MP calls for re-think on planning rules

Harrogate and Knaresborough’s MP is calling on Eric Pickles to changing planning guidelines.

Harrogate Borough Council is in a difficult position since it was left without a local plan last year.

Without being able to prove that the area has a five year supply of housing decisions are weighted in favour of developers, if they can prove that proposals are sustainable.

MP Andrew Jones wants to see the rules on accounting for future housing growth changed, to stop developers stockpiling planning permissions.

Mr Jones commented: “Developers appear more interested in obtaining as many planning permissions as they can on greenfield sites.”

The National Planning Policy Framework (NPPF) requires councils to have a five year supply of deliverable housing sites.

When they don’t, they are unable to prevent speculative developers getting planning permission unless the harm of a development is considered significant. That housing supply is defined as the number of houses that are likely to be built in the next five years.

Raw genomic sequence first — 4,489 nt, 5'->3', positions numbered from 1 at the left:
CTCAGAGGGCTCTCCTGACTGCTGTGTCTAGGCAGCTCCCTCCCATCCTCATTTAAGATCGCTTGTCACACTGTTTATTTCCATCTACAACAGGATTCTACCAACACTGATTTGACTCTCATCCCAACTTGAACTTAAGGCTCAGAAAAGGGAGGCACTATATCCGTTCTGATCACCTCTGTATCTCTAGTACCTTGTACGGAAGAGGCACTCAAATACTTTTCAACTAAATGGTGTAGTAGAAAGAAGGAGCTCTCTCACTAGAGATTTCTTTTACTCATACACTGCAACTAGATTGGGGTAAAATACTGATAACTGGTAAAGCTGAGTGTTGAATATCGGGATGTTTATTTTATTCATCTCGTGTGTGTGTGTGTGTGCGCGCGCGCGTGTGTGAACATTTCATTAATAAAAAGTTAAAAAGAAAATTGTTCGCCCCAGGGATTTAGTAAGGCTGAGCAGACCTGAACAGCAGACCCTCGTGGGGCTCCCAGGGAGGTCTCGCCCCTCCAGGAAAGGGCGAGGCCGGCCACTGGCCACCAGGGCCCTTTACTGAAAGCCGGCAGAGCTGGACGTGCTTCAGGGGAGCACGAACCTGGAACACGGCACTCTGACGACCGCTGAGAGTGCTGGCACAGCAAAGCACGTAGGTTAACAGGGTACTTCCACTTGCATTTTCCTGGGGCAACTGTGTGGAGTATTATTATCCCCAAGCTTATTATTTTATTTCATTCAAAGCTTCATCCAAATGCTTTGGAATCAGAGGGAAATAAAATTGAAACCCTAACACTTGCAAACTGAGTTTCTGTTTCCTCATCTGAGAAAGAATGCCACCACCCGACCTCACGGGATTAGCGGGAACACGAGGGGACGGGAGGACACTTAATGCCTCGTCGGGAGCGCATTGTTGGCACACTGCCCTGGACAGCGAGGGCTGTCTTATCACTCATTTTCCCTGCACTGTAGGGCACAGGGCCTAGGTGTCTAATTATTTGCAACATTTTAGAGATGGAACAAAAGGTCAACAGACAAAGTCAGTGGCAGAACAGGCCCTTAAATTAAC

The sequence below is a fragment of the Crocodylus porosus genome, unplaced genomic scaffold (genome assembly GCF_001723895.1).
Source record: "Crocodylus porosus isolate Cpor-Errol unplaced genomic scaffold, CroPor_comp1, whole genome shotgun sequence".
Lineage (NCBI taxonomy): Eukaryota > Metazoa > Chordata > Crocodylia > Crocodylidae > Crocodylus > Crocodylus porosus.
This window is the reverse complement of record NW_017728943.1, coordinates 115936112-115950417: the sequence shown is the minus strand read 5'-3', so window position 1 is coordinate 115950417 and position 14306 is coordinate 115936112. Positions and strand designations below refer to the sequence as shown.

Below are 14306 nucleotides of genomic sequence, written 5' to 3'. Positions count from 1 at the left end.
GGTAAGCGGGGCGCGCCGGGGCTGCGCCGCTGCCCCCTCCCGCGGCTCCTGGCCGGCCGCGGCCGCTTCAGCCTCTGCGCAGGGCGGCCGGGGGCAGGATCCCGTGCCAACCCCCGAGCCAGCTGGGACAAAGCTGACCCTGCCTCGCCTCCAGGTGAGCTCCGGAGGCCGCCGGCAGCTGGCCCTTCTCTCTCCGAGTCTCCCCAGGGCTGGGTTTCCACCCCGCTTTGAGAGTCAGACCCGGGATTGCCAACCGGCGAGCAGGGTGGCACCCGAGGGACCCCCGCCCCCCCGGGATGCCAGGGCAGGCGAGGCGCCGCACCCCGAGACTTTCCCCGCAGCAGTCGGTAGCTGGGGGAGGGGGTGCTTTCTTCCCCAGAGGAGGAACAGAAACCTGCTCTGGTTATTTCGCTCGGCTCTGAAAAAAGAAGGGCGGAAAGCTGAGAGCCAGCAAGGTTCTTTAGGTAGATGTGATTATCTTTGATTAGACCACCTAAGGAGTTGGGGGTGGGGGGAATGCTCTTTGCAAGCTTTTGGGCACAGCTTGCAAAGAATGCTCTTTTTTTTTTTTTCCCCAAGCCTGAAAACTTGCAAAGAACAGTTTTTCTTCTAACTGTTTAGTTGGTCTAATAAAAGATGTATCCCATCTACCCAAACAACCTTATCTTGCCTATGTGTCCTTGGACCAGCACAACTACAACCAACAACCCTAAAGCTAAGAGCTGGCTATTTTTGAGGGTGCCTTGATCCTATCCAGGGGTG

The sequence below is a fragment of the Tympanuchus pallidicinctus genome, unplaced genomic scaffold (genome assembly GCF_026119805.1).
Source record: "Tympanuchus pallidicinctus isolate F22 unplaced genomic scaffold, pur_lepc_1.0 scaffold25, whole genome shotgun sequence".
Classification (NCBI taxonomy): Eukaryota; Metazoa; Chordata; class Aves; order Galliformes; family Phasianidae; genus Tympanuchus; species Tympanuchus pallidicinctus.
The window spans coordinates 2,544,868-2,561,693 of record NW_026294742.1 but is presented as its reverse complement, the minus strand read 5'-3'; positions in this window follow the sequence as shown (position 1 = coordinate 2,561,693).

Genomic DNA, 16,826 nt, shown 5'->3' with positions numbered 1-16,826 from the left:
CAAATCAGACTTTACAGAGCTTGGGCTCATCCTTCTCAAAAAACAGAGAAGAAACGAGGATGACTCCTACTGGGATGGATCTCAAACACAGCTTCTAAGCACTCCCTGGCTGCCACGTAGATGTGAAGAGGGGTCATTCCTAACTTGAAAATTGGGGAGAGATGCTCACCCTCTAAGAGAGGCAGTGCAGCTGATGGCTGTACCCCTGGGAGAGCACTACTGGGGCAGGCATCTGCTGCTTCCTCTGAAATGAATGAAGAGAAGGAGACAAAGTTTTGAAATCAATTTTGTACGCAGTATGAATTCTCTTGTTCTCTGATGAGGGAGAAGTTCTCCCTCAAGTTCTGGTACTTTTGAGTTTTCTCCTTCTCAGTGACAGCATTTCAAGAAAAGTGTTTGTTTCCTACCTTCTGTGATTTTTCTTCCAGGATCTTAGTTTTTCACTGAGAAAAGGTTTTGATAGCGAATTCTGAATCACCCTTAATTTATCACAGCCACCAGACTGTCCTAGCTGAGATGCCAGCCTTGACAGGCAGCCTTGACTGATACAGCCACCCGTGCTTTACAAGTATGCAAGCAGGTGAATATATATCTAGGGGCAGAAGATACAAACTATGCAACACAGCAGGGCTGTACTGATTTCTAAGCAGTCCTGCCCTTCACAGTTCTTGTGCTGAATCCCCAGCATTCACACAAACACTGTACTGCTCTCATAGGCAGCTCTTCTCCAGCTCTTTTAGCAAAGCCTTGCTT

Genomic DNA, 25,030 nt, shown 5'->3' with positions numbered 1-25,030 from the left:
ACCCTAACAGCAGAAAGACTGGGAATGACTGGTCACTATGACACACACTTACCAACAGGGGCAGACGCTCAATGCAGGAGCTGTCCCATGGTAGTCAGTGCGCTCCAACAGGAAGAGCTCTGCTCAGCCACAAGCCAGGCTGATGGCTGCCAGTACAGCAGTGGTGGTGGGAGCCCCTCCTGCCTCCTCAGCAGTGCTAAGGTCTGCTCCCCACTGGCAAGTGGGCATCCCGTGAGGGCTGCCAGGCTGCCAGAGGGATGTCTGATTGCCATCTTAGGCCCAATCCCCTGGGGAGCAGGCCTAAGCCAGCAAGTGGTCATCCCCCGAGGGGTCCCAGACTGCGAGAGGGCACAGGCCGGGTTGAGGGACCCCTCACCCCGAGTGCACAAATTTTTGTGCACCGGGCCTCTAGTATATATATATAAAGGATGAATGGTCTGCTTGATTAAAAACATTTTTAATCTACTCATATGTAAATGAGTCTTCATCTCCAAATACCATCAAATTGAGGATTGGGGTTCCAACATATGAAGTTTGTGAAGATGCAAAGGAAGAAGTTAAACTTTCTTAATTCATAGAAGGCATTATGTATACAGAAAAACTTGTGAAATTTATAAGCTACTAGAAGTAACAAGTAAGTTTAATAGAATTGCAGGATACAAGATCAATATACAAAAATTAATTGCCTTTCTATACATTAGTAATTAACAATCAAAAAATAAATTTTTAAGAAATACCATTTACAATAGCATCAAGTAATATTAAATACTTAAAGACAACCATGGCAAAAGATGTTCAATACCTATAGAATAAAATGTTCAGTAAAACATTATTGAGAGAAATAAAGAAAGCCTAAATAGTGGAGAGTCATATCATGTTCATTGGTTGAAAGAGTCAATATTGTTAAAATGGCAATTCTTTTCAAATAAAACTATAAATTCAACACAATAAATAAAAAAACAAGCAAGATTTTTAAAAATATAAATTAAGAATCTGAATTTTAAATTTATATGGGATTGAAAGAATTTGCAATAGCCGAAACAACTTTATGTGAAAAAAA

Mr Jones added: “Developers can ensure councils do not reach their five year land supply target. This is done by simply not building houses for which they already have permission or building at such a slow rate that the target is unlikely to be reached.

“This is clearly a case of those with the greatest influence over whether the Council reaches its five year target being the same as those who benefit most from it not being able to do so. This cannot be right.”

Andrew Jones has written to the Secretary of State for Communities and Local Government, Rt Hon Eric Pickles MP, calling for a change in planning guidelines.

Coun Michael Harrison, Cabinet Member for Planning (Con, Killinghall)has admitted that Harrogate Borough Council is feeling the pressure from speculative developers, eyeing up sites across the district.

He said: “At the moment we are under pressure from these predatory developers.

“It does put the pressure on Harrogate in terms of the need for houses and until we have got a local plan in place or a five-year supply of housing in the pipe-line we are at risk of developers appealing for permission on land that the council would rather not see developed.”